At yesterday's meeting of the Competitiveness Council, Minister of State for Intellectual Property Baroness Neville-Rolfe announced that the UK would proceed to ratify the Unified Patent Court Agreement, so allowing the Agreement to come into force (once Germany has also ratified). This was followed by a Government announcement here. The Unified Patent Court and unitary patent now look to become realities as early as 2017.

All systems go?

The UPC Agreement requires Germany, France and the UK to ratify along with at least 10 other participating EU Member States before it can come into force, and the establishment of the Unified Patent (UP) is also dependent on the UPC being established. The ratification tally currently stands at 11, including France, so Germany and the UK are the only participating states now needed to ratify for the whole UPC and unitary patent system to come into force.

Since only EU member states can be party to the UPC Agreement, it was thought that the UK's decision to leave the EU made its participation in the UPC unlikely at best. This was expected to delay the establishment of the UPC. However, following the UK's announcement that it will ratify, the UPC now looks like it will be established in the relative short term, coming into effect within the timeframes predicted before the Brexit referendum, ie: in 2017.

If the UK had not decided to ratify the agreement, the other participating states would have had to wait for the UK to leave the EU before the UK's ratification requirement could be replaced by the next qualifying state (Italy). This would have delayed the introduction of the new system significantly.

What will happen beyond Brexit?

Discussions are taking place as to whether the UK can remain in the UPC/UP system in future even if no longer an EU member state. A Counsel's Opinion sought by Herbert Smith Freehills and representative UK IP bodies has been published (see our e-bulletin on this here) – and notes that if the UK ratified the UPCA, without amendment, and subsequently left the EU, any divisions of the UPC in the UK would have to cease operating. The transitional consequences of this are matters of detail to be negotiated as part of the UK’s exit negotiations.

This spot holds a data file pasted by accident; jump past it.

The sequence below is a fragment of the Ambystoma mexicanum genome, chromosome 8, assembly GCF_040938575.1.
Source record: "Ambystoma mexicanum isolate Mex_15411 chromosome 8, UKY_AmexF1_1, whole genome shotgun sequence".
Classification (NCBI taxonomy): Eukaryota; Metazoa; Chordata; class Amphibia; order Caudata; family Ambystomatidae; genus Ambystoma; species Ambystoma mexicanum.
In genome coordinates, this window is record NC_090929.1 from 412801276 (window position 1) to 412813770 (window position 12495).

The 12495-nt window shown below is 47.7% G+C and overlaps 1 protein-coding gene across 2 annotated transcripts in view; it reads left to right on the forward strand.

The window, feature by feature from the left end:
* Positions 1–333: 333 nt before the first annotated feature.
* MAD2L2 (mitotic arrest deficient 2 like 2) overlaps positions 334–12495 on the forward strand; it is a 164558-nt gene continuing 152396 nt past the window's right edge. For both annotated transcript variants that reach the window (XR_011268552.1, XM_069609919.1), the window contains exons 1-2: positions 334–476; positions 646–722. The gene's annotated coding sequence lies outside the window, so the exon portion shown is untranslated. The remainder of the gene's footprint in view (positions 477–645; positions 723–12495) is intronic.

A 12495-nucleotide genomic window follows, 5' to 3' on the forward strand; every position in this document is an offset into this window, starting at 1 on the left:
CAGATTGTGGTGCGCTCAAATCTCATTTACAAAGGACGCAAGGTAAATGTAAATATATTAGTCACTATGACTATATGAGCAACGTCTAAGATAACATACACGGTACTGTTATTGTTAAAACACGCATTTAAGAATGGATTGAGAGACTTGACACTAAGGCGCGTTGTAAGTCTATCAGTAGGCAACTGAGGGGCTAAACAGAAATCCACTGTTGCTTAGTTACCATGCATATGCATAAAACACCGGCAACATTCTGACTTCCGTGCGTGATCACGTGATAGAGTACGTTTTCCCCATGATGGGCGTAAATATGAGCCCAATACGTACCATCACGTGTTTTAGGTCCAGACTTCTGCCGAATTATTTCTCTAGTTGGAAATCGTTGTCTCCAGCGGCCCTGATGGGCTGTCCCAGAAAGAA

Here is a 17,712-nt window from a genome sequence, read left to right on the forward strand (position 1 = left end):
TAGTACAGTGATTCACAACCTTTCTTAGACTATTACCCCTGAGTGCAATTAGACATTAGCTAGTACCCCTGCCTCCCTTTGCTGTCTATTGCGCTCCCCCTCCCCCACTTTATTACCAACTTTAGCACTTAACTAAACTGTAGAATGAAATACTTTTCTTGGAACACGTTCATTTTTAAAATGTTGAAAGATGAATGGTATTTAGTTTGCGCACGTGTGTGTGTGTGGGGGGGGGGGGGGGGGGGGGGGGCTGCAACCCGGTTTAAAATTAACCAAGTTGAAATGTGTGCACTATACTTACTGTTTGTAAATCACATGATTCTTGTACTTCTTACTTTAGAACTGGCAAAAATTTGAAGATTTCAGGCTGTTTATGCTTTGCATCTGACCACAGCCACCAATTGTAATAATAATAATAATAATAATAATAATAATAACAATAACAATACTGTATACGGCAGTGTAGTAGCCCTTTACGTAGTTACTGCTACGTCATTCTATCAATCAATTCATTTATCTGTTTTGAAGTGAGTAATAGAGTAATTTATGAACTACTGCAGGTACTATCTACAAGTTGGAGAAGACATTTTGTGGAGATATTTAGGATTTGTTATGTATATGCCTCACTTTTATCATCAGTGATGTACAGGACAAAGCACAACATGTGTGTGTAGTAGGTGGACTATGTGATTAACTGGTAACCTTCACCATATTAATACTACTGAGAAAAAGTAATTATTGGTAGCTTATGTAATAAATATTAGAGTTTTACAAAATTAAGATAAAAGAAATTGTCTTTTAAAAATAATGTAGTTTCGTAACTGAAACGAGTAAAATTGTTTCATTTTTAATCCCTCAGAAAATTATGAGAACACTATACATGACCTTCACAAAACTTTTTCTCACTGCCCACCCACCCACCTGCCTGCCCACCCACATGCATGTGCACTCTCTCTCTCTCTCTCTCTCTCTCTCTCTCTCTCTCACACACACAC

If the UK cannot continue to take part in the UPC beyond Brexit, it will become one of the European jurisdictions where separate patent protection will need to continue to be sought following the introduction of the new UPC/UP system, as will be the case in Spain, Croatia and Poland – where there will be no means of enforcement of UPs. The seat of the central division of the UPC dealing in particular with pharmaceuticals is due to be established in London. Should the UK no longer be allowed to continue as part of the UPC system post-Brexit, it is thought likely this would move to Milan.

How will all these developments affect your patent litigation strategy?

Strategic patent litigation will still be a priority across Europe even once the UPC is in place since the transitional period allows a certain amount of dual jurisdiction between national courts and the UPC, and enforcement in non-UPC states will also need to be done locally. Judgments obtained in the UK courts will continue to be respected and influential following Brexit. If the UK is unable to continue within the UPC, we expect UK judgments to be of equivalent value before the UPC as they are currently before the separate patent courts of European countries. This is due to the UK courts' expertise in patent litigation - particularly in pharmaceuticals and life sciences, strong links with judges in European jurisdictions, and contribution to the development of the court and training of UPC judges.

This development is one which will require a mindset change, pushing the UPC back up the agenda for innovative companies. The June referendum raised questions regarding whether the UPC would go ahead, and when. These questions are now answered, and discussion moves on to what happens next – companies should continue to factor in the UPC and Unified Patent in formulating filing and enforcement strategies.

This is an unexpected but welcome development, as the UK's decision has not delayed the establishment of the UPC as was feared. For the UK, this might generate goodwill which will help in subsequent negotiations. There remains significant uncertainty as to what will happen once UK leaves the EU – in particular, if the London division is up and running, and any transitional mechanisms for litigation which might be in progress in the UPC when Brexit happens.